A compelling argument was made on behalf of Hayes that the sheriffs could have avoided the incident by obtaining more information about the suspect or requesting a psychiatric emergency response team (“PERT”) when the first deputy responded to a domestic violence call at a neighbor’s house and learned there had been no physical altercation, and before the second deputy arrived and they both entered the home. At that point it became a matter of whether the officers used excessive force.
The above reported Decision can be found at the following link: http://cdn.ca9.uscourts.gov/datastore/opinions/2013/12/02/09-55644.pdf
COMMENTARY BY SAN DIEGO PERSONAL INJURY ATTORNEY SAM SPITAL:
“On December 16, 2012, the UT San Diego online edition printed an article regarding a 53 year old woman who died as a result of her crash into the flatbed of a semi-truck as she changed lanes on Highway 8, and then ran off the road and crashed into a tree.
The family and/or one of the heirs may seek advice from a personal injury lawyer to evaluate whether to bring a wrongful death case. Even though one is primarily responsible for operating his/her vehicle in the proper way to avoid accidents, the potential defendants and theories of liability in such a lawsuit would be for any dangerous condition as a result of the design and maintenance of roads and highways by the city, county and state government respectively. In addition, the overall safety, as well as design and manufacturing defects of the vehicle the woman was driving can be the principal or actual cause or a contributing cause of her death. As reported by the Centers of Disease Control and Preventing, accidents sadly remain the fifth leading cause of deaths in the United States, coming after heart disease (#1), cancer (#2), chronic lower respiratory diseases (#3) and strokes (#4). See http://www.cdc.gov/nchs/fastats/lcod.htm and the CDC website in general for a wealth of information related to public health issues and problems.”
Commentary by Sam Spital, San Diego Criminal Attorney:
“The Los Angeles Times reported on October 15, 2012 the Orange County District Attorney planned later on the same day to file charges against a Newport Beach man for killing his wife in a dispute over finances and a possible divorce. The newsperson noted the family resided in a $2.5 million home and the husband was arrested for felony murder near the San Diego-Mexican Border by officers a few days earlier. According to a different person, the 48 year old man claimed another individual killed his wife and forced him to place her body on a truck and then drive his own vehicle toward the Mexican border. The article does not contain any other references so it is impossible to know the facts and provide an opinion regarding the allegations and potential defenses to the charges. Suffice to say, criminal defense counsel has a variety of strategies to employ in representing a client.”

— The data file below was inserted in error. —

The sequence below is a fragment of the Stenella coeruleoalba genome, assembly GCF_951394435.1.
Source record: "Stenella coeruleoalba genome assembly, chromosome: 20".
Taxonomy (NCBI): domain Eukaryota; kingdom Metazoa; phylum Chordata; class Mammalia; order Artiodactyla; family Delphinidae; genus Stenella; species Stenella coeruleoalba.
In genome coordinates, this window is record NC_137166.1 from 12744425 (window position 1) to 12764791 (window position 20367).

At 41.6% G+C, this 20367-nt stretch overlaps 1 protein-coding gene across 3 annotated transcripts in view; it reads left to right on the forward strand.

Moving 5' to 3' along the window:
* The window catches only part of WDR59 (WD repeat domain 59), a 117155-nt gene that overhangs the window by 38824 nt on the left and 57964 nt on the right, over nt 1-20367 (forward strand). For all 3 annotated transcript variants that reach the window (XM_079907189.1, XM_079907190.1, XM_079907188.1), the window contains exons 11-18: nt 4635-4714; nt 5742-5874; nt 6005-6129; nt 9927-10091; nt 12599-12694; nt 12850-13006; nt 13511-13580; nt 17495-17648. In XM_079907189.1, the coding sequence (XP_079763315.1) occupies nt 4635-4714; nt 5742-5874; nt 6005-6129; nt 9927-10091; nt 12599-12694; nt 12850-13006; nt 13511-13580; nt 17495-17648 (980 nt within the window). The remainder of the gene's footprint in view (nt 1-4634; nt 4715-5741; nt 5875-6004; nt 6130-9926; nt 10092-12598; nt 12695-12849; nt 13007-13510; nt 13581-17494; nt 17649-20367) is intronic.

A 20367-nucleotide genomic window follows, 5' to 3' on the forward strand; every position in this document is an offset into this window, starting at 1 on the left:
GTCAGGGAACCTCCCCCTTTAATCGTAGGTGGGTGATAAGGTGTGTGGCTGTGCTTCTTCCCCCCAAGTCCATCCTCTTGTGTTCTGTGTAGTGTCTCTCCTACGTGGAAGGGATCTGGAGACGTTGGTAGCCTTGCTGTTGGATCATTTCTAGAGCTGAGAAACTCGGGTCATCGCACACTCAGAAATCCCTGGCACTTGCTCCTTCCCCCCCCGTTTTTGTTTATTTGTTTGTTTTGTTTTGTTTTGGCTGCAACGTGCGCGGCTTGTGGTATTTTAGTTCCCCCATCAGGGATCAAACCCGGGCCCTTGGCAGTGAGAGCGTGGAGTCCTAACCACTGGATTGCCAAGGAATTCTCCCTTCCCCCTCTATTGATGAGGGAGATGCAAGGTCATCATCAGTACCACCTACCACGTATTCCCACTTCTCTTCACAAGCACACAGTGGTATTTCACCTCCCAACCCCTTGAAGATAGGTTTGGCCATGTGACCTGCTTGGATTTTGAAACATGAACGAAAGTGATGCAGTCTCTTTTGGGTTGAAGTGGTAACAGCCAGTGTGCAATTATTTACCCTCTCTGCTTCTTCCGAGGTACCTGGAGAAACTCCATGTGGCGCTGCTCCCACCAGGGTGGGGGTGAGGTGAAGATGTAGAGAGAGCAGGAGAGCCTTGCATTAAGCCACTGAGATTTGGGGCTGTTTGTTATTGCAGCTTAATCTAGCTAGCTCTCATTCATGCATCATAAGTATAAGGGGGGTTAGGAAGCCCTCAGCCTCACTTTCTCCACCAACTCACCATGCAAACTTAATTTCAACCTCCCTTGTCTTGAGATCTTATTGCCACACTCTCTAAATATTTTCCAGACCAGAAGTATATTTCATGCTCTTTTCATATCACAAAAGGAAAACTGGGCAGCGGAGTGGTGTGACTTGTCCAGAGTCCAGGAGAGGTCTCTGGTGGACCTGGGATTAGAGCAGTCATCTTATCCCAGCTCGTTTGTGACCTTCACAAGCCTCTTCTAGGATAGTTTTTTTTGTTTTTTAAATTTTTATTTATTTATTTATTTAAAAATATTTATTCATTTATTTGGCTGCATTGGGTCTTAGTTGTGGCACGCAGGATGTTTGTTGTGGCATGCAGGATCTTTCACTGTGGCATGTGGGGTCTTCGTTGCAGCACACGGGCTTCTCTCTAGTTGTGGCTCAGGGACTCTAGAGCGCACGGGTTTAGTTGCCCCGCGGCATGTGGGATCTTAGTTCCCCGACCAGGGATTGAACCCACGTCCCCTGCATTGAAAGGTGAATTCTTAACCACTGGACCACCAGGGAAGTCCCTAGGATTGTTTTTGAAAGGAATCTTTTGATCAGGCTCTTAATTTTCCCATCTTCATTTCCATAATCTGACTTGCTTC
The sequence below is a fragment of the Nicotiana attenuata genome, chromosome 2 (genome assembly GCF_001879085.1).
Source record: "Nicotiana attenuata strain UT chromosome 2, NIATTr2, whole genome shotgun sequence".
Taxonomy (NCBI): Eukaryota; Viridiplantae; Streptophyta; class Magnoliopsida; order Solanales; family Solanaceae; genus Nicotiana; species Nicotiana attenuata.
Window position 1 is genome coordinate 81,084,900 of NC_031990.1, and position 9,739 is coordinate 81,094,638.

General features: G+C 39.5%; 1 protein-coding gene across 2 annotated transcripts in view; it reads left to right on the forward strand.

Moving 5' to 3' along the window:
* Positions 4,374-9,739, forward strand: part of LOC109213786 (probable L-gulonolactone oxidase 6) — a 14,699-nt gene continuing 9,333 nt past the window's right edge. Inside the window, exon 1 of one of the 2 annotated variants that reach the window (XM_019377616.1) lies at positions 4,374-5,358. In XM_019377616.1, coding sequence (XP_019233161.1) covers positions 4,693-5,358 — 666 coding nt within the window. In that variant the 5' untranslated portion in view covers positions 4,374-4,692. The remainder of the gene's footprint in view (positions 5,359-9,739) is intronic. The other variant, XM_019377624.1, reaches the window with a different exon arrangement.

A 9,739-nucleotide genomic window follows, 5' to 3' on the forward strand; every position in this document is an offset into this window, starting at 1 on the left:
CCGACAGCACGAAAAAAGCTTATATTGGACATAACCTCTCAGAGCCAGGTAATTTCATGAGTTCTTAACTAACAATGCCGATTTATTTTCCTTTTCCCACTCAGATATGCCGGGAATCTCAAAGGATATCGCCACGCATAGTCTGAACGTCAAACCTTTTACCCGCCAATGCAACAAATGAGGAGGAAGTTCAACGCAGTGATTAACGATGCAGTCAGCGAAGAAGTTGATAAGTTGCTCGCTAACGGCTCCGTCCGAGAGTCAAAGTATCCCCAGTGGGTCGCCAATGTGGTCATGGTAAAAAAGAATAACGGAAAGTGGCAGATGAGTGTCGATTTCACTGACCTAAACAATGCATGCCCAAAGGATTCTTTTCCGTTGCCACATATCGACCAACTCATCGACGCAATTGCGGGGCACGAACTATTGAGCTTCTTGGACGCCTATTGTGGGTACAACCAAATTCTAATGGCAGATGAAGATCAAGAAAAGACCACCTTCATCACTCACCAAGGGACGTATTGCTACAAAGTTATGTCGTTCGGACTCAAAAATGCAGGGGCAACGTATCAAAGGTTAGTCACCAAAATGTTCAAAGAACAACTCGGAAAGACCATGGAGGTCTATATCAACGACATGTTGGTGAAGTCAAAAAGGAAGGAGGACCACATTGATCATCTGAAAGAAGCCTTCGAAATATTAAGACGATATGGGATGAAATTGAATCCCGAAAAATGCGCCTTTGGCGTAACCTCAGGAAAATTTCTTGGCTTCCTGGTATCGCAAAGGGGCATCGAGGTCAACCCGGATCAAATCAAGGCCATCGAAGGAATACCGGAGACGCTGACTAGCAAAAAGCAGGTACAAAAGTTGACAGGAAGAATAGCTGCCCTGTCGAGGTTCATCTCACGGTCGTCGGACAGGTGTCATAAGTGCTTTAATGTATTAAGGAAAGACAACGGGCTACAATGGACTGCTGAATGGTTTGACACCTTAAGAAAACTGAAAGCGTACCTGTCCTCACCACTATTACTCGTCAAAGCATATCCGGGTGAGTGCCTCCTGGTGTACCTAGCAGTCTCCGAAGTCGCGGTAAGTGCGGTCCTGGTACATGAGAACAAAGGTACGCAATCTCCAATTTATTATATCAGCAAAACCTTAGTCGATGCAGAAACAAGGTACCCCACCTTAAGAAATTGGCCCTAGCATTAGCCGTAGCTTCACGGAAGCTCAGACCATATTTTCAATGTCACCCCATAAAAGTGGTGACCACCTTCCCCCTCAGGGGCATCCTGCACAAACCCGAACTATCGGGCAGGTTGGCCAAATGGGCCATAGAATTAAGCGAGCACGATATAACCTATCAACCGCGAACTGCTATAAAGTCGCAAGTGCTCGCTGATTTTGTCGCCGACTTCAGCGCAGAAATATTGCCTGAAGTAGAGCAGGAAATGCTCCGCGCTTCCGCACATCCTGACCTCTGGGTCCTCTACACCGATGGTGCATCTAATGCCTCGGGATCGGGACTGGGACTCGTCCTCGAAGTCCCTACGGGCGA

Sam Spital, Criminal Lawyer
“The KFMB-TV and CBS.com news posted on October 14, 2012 that a 23 year old man was fatally injured when he was run over by his girlfriend’s vehicle after he smashed the car’s windshield and banged on her car at which point she sought to extricate herself from the dangerous situation and backed the vehicle away. This followed an alleged altercation between the two individuals in a parking lot in Chula Vista, a neighboring city in the south bay region of San Diego County, where the woman had previously gathered with friends. Is this another senseless tragedy that might have been avoided? Unfortunately, very little was reported and there is an investigation pending.”
Sam Spital, San Diego Criminal Defense Attorney
Homicide detectives were called to an area of Kearny Mesa south of State Route 52 for the report of a suspicious death on Thursday.
San Diego police officers were in the 7700-block of Convoy Court on official business when they discovered a person dead inside a vehicle.
According to the Department of Motor Vehicles, the car found at the scene is registered to Grace Ann Hall, 23. Police have not yet confirmed if the body found inside the vehicle was the person who the car is registered to.
A bulletin recently issued by the San Diego Police Department identifies Hall as a missing person. It describes her as a white female, 5-foot-7, 150 pounds with blond hair and hazel eyes.
According to the SDPD bulletin, Hall was last seen around 8 p.m. on Mar. 20 driving a grey Toyota Camry in the 9100 block of Rebecca Avenue in Serra Mesa.
The police bulletin says Hall was supposed to travel to Sherman Oaks in Los Angeles for a job interview at an unknown home. At the time the bulletin was issued, investigators did not know if Hall had ever arrived in the Sherman Oaks area.
Police say Hall’s credit card had been used in Mira Mesa since her disappearance, but hadn’t been used since Mar. 27.
As for the body discovered by police on Thursday, investigators do not yet know if the person died from natural causes or if a crime has been committed.
The deceased person has not been yet been identified.
Officers have cordoned off a section of the street and are awaiting the arrival of the personnel from the county medical examiner’s office.